IGF



Publikacja

Homogeneity of the subgrid-scale turbulent mixing in large-eddy simulation of shallow convection

Jarecka D., Grabowski W.W., Morrison H., and Pawlowska H.

Typ publikacji:
Publikacja naukowa recenzowana (Science Citation Index)

Journal of the Atmospheric Sciences

70 (9), 2013, 2751-2767, 10.1175/JAS-D-13-042.1

Jednostka organizacyjna:
IGF, ZFA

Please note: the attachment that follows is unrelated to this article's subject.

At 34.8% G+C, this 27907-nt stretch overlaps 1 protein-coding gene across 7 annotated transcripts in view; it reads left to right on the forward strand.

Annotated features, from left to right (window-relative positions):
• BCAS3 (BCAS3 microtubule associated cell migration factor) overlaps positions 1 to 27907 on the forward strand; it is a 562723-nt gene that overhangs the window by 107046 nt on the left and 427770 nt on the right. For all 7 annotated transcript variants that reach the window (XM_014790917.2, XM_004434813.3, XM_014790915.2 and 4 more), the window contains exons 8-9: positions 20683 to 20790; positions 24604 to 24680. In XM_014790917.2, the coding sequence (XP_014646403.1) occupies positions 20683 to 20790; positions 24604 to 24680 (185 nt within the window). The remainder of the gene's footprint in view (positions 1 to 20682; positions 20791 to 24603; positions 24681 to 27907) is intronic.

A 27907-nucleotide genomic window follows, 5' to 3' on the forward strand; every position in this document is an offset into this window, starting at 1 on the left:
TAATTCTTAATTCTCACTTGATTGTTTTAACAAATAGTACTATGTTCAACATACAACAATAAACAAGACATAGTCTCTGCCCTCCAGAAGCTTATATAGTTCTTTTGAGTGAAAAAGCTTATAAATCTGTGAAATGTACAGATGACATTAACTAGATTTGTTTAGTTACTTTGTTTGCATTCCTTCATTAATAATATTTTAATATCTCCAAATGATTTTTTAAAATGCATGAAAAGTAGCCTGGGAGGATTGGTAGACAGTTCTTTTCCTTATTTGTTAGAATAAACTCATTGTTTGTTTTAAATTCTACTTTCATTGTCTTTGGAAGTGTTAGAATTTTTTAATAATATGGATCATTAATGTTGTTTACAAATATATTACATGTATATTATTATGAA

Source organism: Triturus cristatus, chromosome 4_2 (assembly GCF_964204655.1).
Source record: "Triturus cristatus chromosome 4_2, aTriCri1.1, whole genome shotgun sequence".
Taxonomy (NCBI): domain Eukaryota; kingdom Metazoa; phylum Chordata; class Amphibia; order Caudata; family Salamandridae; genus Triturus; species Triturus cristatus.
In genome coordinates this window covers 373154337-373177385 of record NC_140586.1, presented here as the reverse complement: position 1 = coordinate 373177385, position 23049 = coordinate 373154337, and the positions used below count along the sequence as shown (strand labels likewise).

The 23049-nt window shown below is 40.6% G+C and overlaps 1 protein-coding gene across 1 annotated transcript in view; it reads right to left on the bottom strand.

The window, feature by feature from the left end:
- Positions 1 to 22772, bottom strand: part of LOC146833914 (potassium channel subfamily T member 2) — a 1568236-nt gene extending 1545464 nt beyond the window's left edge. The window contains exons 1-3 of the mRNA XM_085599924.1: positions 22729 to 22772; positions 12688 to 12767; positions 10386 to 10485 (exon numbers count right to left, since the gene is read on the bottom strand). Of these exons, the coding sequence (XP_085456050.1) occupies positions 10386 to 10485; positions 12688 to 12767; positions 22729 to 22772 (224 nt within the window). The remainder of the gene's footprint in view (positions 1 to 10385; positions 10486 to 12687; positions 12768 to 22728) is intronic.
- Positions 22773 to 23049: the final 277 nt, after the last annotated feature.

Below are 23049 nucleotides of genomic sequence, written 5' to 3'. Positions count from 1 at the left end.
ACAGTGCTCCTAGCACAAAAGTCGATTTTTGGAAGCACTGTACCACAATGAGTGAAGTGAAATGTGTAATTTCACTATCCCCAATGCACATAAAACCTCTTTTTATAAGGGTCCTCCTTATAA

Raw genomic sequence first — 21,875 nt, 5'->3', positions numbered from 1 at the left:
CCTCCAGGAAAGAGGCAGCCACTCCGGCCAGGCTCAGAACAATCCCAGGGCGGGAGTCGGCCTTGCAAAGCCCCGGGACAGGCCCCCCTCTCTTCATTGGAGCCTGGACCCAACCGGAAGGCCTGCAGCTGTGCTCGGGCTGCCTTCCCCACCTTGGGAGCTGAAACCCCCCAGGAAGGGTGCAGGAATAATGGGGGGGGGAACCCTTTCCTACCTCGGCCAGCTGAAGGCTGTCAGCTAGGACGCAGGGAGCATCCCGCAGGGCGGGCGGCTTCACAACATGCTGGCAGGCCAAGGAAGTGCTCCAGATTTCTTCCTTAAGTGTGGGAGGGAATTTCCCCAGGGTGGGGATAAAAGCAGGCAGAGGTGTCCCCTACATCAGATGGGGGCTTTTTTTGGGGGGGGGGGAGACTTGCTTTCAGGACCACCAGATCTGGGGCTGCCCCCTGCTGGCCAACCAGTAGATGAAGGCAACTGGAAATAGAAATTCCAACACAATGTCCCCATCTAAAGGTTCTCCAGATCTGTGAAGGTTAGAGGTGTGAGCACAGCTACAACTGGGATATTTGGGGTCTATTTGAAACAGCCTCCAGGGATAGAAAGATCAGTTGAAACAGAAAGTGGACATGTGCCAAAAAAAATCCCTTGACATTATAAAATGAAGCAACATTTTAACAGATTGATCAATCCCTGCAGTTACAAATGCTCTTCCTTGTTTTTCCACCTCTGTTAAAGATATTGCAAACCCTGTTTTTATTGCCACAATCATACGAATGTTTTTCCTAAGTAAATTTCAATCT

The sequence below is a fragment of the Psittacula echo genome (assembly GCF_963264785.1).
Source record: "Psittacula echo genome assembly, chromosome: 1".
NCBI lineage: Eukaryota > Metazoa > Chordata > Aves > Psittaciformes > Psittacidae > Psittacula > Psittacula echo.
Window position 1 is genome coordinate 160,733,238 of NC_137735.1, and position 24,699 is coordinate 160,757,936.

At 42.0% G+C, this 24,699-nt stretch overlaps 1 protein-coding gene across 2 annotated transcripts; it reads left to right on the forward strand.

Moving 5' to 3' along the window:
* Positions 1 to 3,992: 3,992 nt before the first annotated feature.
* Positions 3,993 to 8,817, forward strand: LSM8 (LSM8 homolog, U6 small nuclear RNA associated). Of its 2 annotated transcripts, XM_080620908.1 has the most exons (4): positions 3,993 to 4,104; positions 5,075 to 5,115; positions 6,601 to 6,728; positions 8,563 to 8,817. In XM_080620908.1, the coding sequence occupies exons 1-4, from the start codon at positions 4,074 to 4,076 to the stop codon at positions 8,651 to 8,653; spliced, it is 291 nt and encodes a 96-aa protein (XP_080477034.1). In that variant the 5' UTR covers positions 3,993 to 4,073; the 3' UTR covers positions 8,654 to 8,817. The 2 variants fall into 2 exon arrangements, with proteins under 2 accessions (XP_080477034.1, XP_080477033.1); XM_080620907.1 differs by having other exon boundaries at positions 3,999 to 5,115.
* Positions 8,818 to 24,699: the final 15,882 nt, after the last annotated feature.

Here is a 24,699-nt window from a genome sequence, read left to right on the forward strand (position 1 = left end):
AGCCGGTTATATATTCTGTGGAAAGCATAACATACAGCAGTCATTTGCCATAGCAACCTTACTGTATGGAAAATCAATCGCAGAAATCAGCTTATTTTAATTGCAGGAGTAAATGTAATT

This paper presents an approach to locally predict homogeneity of the subgrid-scale turbulent mixing in large-eddy simulation of shallow clouds applying double-moment warm-rain microphysics. The homogeneity of subgrid-scale mixing refers to the partitioning of the cloud water evaporation due to parameterized entrainment between changes of the mean droplet radius and changes of the mean droplet concentration. Homogeneous and extremely inhomogeneous mixing represent two limits of possible scenarios, where the droplet concentration and the mean droplet radius remains unchanged during the microphysical adjustment, respectively. To predict the subgrid-scale mixing scenario, the double-moment microphysics scheme is merged with the approach to delay droplet evaporation resulting from entrainment. Details of the new scheme and its application in the Barbados Oceanographic and Meteorological Experiment (BOMEX) shallow convection case are discussed. The simulated homogeneity of mixing varies significantly inside small convective clouds, from close to homogeneous to close to extremely inhomogeneous. The mean mixing characteristics become more homogeneous with height, reflecting increases of the mean droplet size and the mean turbulence intensity, both favoring homogeneous mixing. Model results are consistent with microphysical effects of entrainment and mixing deduced from field observations. Mixing close to homogeneous is predicted in volumes with the highest liquid water content (LWC) and strongest updraft at a given height, whereas mixing in strongly diluted volumes is typically close to extremely inhomogeneous. The simulated homogeneity of mixing has a small impact on mean microphysical characteristics. This result agrees with the previous study applying prescribed mixing scenarios and can be explained by the high humidity of the clear air involved in the subgrid-scale mixing.


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